Rigid Rail L and T Style Support Column Fall Protection Systems

Rigid Rail L and T Style Support Column Fall Protection Systems

Trolley style rigid rail support column fall protection systems are typically utilized for outdoor applications where total fall clearance is minimal.  Trolley style L and T style support column systems minimize fall distance and deflection, and require smaller foundations.  Rigid rail support column systems also easily accommodate multiple users, making them ideal for many outdoor fall protection applications. Available in both permanent and portable configurations, Rigid systems are common solutions for truck, train, and heavy equipment maintenance, as well as loading and tarping applications.

Rigid Rail Support Column Systems
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Rigid Rail Support Column Systems
Rigid Rail Support Column Systems
Rigid Rail Support Column Systems
Rigid Rail Support Column Systems
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Rigid Rail Support Column Systems
Rigid Rail Support Column Systems
Rigid Rail Support Column Systems

Each system we install is the product of an on-site engineering visit where our safety experts watch the interaction of your equipment and personnel to create a custom solution. Our turnkey approach means you can rely on one company to engineer, fabricate, install, and re-certify a custom fall protection solution that provides years of safe and reliable service.

Remember, falls are the leading cause of occupational injuries and fatalities each year.  From a business standpoint, the increased insurance and workman’s compensation premiums combined with the legal fees associated with a fall can have dire consequences.  Ensure OSHA compliance and worker safety with a rigid rail system from the safety experts at Diversified Fall Protection.

We are a complete turnkey provider of OSHA compliant rigid rail fall protection systems and have years of experience designing and installing gallows systems for fall arrest applications. Contact us for expert assistance with your fall arrest, fall restraint and fall protection requirements

 

 

Design Considerations

One of the first design considerations that needs to be examined when developing a rigid rail support column system is size of the planned coverage area, or more simply put, the total length of the system.  With proper planning and consideration, Rigid Rail L and T-Style Systems can span work areas in excess of 1,000 feet.  For rigid gallows systems designed for rail applications, specific railroad company clearances must also be taken into consideration.  These systems come in a variety of configurations, including L, T, and U.  A T gallows system provides dual coverage for two trucks or side by side rail spurs.  When designing a rigid gallows system, soil compaction levels and frost line levels must be given special consideration to ensure proper foundation design.  Finally, care must be taken to consider total fall clearance; the system must be able to arrest a fall before a worker comes into contact with structure or the ground below the designated work area.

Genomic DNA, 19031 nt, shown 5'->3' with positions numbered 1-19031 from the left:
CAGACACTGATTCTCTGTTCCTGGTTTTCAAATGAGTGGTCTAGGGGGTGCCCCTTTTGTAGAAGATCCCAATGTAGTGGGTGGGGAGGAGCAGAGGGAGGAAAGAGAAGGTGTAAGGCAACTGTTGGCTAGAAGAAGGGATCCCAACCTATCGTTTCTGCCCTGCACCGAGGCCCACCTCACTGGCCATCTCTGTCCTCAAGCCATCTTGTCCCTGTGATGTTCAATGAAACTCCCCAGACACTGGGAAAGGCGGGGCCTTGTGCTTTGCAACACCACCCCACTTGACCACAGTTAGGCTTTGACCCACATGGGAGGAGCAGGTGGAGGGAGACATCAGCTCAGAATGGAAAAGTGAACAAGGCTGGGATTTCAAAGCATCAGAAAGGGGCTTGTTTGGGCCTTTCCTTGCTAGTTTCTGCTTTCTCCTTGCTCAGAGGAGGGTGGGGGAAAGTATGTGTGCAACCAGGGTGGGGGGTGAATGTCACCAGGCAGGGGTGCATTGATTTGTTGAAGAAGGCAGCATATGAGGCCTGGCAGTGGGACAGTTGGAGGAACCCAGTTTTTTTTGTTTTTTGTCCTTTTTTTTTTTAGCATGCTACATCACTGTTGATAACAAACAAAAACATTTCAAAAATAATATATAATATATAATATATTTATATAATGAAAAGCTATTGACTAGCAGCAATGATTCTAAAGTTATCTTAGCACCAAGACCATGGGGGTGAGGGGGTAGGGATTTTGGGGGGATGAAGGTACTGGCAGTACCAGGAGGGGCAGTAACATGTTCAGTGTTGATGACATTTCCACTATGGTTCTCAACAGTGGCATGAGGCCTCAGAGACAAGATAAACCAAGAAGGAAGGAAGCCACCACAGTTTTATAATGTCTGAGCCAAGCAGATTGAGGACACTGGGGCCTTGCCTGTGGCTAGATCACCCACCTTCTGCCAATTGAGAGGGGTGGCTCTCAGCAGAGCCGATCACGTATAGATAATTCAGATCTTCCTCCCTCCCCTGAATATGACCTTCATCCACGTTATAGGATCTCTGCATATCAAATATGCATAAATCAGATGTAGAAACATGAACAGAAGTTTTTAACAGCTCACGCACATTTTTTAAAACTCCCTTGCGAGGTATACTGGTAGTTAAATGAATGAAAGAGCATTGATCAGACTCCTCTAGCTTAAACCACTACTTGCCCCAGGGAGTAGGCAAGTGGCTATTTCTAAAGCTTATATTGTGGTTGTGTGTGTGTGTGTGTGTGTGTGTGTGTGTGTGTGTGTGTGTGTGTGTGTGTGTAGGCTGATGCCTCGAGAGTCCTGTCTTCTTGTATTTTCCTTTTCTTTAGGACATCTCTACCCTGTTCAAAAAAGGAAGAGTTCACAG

OSHA Regulations

  • Personal Fall Arrest Systems:  System performance criteria. In addition to the general requirements in paragraph (c) of this section, the employer must ensure that personal fall arrest systems: 1910.140(d)(1)(i)
    • Limit the maximum arresting force on the employee to 1,800 pounds (8 kN); 1910.140(d)(1)(ii)
    • Bring the employee to a complete stop and limit the maximum deceleration distance the employee travels to 3.5 feet (1.1 m); 1910.140(d)(1)(iii)
    • Have sufficient strength to withstand twice the potential impact energy of the employee free falling a distance of 6 feet (1.8 m), or the free fall distance permitted by the system; and... 1910.140(d)(1)(iv)
    • Sustain the employee within the system/strap configuration without making contact with the employee's neck and chin area. 1910.140(d)(1)(v)
      If the personal fall arrest system meets the criteria and protocols in appendix D of this subpart, and is being used by an employee having a combined body and tool weight of less than 310 pounds (140 kg), the system is considered to be in compliance with the provisions of paragraphs (d)(1)(i) through (iii) of this section. If the system is used by an employee having a combined body and tool weight of 310 pounds (140kg) or more and the employer has appropriately modified the criteria and protocols in appendix D, then the system will be deemed to be in compliance with the requirements of paragraphs (d)(1)(i) through (iii). 1910.140(d)(2)   The employer must ensure that:
    • On any horizontal lifeline that may become a vertical lifeline, the device used to connect to the horizontal lifeline is capable of locking in both directions on the lifeline. 1910.140(d)(2)(ii)
    • Personal fall arrest systems are rigged in such a manner that the employee cannot free fall more than 6 feet (1.8 m) or contact a lower level. A free fall may be more than 6 feet (1.8 m) provided the employer can demonstrate the manufacturer designed the system to allow a free fall of more than 6 feet and tested the system to ensure a maximum arresting force of 1,800 pounds (8 kN) is not exceeded. 1910.140(d)(3)
    • Body belts. Body belts are prohibited as part of a personal fall arrest system.

Did You Know?

It is the responsibility of the employer to provide and install the proper fall protection systems needed to protect and keep their workers safe?